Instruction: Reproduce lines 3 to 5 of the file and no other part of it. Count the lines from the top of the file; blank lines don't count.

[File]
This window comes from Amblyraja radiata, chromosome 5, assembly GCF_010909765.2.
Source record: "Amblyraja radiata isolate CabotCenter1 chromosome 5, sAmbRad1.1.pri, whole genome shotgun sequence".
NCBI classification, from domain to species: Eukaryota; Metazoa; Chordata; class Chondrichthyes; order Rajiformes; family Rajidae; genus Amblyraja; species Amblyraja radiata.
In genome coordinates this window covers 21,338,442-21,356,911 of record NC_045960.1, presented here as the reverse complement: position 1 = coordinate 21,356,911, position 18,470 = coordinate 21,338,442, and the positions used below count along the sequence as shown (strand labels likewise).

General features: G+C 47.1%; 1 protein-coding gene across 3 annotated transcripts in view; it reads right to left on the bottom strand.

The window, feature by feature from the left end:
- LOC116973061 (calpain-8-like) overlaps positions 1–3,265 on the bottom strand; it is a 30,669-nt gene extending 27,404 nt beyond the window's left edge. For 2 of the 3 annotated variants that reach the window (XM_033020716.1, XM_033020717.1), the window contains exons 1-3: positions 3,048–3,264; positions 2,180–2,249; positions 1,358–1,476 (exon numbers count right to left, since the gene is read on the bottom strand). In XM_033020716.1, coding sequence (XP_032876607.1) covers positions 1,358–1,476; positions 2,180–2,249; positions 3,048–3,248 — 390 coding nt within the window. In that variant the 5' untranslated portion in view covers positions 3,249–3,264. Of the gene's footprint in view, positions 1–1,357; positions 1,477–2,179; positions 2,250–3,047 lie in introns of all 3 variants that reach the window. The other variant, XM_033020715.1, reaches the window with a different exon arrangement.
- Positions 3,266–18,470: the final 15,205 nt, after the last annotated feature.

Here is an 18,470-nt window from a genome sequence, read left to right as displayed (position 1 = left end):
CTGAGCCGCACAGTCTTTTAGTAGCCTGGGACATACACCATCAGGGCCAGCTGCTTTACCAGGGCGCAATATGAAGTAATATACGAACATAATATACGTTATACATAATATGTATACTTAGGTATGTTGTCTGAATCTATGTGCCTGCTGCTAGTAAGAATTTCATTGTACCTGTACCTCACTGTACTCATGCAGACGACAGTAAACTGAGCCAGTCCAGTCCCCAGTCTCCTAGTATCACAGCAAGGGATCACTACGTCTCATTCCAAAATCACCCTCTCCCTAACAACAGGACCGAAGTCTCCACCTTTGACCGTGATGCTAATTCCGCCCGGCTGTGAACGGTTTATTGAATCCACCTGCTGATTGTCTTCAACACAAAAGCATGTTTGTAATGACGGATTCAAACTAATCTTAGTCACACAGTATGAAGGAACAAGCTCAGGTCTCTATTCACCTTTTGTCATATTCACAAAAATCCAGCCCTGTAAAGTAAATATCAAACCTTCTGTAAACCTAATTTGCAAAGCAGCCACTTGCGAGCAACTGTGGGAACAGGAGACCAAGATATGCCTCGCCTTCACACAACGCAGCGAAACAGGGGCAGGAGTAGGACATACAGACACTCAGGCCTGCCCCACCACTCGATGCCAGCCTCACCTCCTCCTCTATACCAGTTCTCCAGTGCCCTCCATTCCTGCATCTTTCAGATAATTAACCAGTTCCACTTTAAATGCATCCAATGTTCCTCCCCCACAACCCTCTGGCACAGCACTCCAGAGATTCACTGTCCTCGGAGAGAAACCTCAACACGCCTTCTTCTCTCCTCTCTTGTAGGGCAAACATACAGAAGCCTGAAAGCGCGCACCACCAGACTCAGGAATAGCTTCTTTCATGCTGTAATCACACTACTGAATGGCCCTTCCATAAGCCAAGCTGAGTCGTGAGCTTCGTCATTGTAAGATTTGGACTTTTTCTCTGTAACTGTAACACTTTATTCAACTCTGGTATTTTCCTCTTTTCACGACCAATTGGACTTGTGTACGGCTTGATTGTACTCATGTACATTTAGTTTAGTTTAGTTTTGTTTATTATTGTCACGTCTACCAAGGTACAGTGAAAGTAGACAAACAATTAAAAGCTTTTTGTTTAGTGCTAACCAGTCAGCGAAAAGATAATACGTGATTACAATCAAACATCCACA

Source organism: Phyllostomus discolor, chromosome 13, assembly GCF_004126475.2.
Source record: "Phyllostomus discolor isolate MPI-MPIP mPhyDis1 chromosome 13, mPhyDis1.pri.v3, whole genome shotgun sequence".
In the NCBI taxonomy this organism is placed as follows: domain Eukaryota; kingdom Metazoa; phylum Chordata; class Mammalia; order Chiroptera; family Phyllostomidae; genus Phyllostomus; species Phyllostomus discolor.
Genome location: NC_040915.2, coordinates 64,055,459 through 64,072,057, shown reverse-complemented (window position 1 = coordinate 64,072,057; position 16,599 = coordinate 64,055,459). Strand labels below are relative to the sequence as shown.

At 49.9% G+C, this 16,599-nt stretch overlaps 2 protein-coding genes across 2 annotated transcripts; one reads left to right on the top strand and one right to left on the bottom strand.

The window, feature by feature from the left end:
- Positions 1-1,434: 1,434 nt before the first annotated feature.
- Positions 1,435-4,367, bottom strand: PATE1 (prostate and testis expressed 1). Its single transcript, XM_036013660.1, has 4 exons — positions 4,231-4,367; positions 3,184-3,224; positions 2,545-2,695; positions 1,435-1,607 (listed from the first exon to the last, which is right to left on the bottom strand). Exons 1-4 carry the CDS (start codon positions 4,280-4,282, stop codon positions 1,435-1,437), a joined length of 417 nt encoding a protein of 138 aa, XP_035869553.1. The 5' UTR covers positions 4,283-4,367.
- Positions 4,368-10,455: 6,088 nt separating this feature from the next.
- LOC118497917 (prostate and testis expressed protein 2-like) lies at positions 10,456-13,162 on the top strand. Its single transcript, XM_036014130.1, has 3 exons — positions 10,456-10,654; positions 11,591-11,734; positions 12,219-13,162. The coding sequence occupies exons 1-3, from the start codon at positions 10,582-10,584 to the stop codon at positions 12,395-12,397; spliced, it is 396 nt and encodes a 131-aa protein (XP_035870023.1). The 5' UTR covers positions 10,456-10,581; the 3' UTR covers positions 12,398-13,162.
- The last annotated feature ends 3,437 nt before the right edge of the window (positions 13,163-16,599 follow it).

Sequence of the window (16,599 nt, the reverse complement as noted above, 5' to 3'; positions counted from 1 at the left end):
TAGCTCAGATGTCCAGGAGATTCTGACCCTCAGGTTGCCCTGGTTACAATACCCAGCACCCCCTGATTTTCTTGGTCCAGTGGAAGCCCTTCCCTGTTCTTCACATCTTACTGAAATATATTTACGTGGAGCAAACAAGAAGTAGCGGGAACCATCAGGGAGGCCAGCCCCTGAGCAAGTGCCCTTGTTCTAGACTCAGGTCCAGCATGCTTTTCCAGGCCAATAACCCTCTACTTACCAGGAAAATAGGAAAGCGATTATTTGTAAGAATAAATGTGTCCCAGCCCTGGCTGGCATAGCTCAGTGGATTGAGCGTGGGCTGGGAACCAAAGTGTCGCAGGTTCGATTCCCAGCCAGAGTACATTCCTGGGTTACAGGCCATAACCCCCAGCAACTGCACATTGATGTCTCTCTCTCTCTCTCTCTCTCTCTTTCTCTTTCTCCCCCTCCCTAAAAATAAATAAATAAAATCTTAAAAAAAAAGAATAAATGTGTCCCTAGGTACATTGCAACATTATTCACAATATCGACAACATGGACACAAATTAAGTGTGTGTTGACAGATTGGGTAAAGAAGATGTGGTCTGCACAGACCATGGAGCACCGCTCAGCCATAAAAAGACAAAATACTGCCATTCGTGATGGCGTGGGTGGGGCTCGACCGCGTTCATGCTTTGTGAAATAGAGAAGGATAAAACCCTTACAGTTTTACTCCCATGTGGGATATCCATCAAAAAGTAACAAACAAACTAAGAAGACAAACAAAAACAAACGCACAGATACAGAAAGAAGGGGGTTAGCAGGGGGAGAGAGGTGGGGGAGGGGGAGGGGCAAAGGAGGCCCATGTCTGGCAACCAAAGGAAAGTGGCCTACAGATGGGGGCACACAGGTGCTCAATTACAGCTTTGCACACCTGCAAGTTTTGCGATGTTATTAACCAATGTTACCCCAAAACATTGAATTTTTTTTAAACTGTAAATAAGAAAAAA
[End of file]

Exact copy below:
NCBI classification, from domain to species: Eukaryota; Metazoa; Chordata; class Chondrichthyes; order Rajiformes; family Rajidae; genus Amblyraja; species Amblyraja radiata.
In genome coordinates this window covers 21,338,442-21,356,911 of record NC_045960.1, presented here as the reverse complement: position 1 = coordinate 21,356,911, position 18,470 = coordinate 21,338,442, and the positions used below count along the sequence as shown (strand labels likewise).

General features: G+C 47.1%; 1 protein-coding gene across 3 annotated transcripts in view; it reads right to left on the bottom strand.